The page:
Carr Fire Creates Enormous Pyrocumulonimbus Cloud
The Carr Fire in Northern California continues to burn out of control. It is now the 7th most destructive fire in state history. Over 110,000 acres have burned, more than 1,200 structures are destroyed, six people have died, and it is only 27% contained. The fire is so massive that it is producing its own weather patterns.
This pyrocumulonimbus cloud, also known as a cumulonimbus flammagenitus, was caused by the Carr Fire on Friday, July 27. These happen when flames heat the air up, and as it rises convection forms. If they become large enough, lightning can be produced causing additional threats of fire. It differs from a normal pyrocumulus due to its extreme vertical development.
In this image, two layers of pileus are visible (resembling upside-down saucers). While they resemble stationary lenticular clouds, these form when a strong updraft is present and indicate that the atmosphere is highly unstable.
When a firestorm is powerful enough to make a cumulonimbus flammagenitus, the weather within the area becomes impossible to forecast. Winds change speed and direction, and this turbulence leads to the formation of fire whirls. The hotter it gets, the drier the atmosphere becomes.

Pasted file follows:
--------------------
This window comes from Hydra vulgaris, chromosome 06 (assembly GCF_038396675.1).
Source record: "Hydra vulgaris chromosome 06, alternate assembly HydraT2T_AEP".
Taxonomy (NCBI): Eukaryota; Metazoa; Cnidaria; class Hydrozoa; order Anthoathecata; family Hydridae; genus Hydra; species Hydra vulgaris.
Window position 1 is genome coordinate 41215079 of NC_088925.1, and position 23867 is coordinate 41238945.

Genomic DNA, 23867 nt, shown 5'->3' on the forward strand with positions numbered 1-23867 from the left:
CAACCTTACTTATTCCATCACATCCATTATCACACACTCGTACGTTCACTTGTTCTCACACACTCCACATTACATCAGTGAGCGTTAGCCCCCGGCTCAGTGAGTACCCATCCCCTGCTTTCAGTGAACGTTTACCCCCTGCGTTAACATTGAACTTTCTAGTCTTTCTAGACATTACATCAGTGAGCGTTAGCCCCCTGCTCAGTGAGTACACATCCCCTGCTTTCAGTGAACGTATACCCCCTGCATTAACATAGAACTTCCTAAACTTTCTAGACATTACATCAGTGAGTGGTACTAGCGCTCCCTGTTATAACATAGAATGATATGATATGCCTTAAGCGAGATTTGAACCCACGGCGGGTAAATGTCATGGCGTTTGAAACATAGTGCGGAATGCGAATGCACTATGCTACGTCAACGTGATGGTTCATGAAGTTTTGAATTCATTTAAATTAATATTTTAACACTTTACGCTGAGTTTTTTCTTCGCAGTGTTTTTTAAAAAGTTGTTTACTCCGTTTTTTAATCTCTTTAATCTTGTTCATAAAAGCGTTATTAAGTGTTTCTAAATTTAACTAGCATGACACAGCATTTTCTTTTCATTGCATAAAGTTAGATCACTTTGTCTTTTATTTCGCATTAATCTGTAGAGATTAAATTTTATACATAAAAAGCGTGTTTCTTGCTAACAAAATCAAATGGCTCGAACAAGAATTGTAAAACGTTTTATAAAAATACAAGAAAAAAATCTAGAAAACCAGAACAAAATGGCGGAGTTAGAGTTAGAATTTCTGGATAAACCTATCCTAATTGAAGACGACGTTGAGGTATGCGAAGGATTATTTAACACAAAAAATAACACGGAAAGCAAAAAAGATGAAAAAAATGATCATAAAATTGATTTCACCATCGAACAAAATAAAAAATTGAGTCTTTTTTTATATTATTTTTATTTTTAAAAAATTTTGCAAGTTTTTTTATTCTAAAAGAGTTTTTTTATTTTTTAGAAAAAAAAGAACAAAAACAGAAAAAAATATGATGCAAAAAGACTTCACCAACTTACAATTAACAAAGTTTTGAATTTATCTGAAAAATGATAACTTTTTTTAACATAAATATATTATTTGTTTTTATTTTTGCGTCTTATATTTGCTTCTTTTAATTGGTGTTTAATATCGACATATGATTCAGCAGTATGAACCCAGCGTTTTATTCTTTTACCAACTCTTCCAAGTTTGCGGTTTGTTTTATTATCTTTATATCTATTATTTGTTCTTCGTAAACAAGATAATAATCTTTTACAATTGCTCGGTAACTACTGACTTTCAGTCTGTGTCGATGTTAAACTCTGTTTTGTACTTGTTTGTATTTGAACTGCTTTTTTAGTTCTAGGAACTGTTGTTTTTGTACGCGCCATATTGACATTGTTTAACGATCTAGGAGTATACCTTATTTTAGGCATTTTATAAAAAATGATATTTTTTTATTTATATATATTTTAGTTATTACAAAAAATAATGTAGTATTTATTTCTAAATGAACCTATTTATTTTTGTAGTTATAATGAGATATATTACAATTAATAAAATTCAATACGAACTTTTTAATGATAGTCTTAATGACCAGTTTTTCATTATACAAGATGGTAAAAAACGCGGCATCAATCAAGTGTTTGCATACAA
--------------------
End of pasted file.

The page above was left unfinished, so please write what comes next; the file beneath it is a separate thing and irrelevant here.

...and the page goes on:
Unfortunately for those living in the Redding area, the forecast is more of a firecast. Temperatures are expected to remain near or over 100°F for the next two weeks. WeatherOps show relative humidity in the single digits within the entire area, as well as further east. With no rain in the future, this fire will continue to grow.
Frontier’s temperature anomaly map for July shows that Northern California has been around 3 degrees higher than normal. Looking at the same location in the August forecast shows a slight reduction in the heat, but it still remains warmer than average.
Smoke for the fire near Redding, California can be seen spreading eastward into Nevada on this NASA satellite image. And it’s not the only wildfire in California, the Ferguson Fire and numerous other regions in the state are under threat.
The acreage burned by the Carr Fire is now large than the city limits of Denver. All roads within the perimeter are closed as the fire continues to expand. With 10,000 firefighters at work, the area could burn for weeks until it is brought under control.
Over the last few years, California has logged some of the largest and most destructive fires in state history. Record heat and a changing climate may lead to more of the same in the years to come.
Originally published at blog.weatherops.com.